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O Christmas tree!

Published in For the Health of It Author: Melissa Hjelle

After Thanksgiving, most of us turn our focus to preparing for and looking forward to Christmas. For me, Christmas brings out the best of joy, generosity, laughter and love within. My Christmas spirit however does not begin without the annual hunt for and the lighting of our perfect family Christmas tree!

The Christmas tree has been a cherished tradition for generations of families. Thankfully this tradition has evolved with safer practices — such as us no longer hanging real lit candles on the tree as heard from stories past. The spirit and joy of the Christmas tree is the same with safer options today.

Below are some tips to make sure your perfect Christmas tree shines bright and beautiful while also keeping you, your loved ones, pets and homes safe.

Selecting and set-up

  • When selecting a live Christmas tree, make sure that it is fresh and not dry. Prior to purchasing, make sure the needles are hard to pull off and don’t break when bent.
  • When setting it up at home, pick a safe location. The tree should not block doorways and stay out of way of traffic in your home. Also, don’t place it near fireplaces, radiators, heater vents and TV sets. Finally, be sure to never place a space heater anywhere near your tree.
  • Start with a strong base. If your tree is loose or does not seem centered, reposition the stand’s bolts and screws.
  • Water your Christmas tree frequently. It will dry out quickly when you bring it indoors. It may absorb as much as a gallon of water the first few days after you set it up. It will need less over time, but be sure to continue to keep the stand filled.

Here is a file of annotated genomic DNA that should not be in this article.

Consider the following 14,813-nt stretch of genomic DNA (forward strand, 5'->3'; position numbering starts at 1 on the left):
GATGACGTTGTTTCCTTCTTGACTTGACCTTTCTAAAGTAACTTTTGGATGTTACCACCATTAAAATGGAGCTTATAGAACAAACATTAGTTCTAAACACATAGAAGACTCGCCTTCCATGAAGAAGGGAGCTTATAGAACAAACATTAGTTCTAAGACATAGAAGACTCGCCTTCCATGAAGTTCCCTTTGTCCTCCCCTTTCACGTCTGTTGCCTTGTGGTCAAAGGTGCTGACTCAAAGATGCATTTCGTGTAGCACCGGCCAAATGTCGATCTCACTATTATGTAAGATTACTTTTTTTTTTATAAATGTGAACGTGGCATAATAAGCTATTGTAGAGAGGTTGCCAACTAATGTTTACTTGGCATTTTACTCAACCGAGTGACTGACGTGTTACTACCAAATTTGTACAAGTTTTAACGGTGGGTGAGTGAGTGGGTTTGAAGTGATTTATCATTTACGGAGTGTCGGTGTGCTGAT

• Make sure all smoke alarms in your house are functioning. If needed, replace batteries or old alarms.

Lights and decorations

  • Inspect your lights. Make sure the cords are not frayed or bare. Throw or repair damaged sets.
  • Electricity and water doesn’t mix. Keep all cords and lights away from the Christmas tree stand.
  • Don’t just walk away. Be sure to turn off your Christmas lights whenever you leave your home or go to bed.

Special considerations for young children and pets

  • Think through your holiday. Trees, decorations and (especially) presents can be too much of a temptation for little ones. If you have infants or toddlers at home or if they’ll be visiting, consider placing baby gates or heavy boxes around it. You also may want to get a smaller tree that, if needed, can be moved or put out of reach.
  • Favor shatterproof ornaments. If you have small children or if one will be coming over during the holiday season, be sure to use decorations that are not breakable. If you have ornaments that are fragile, place them high up on the tree where they can’t be reached.
  • Be mindful of choking risks and sharp objects. Avoid placing small ornaments that could be a danger if swallowed by a young child. Additionally, use ribbon, yarn or twine to hang your decorations, instead of metal hooks.
  • If you own a cat or dog, strongly consider having an artificial Christmas tree. Pets can get ill if they eat tree needles or if they drink tree water.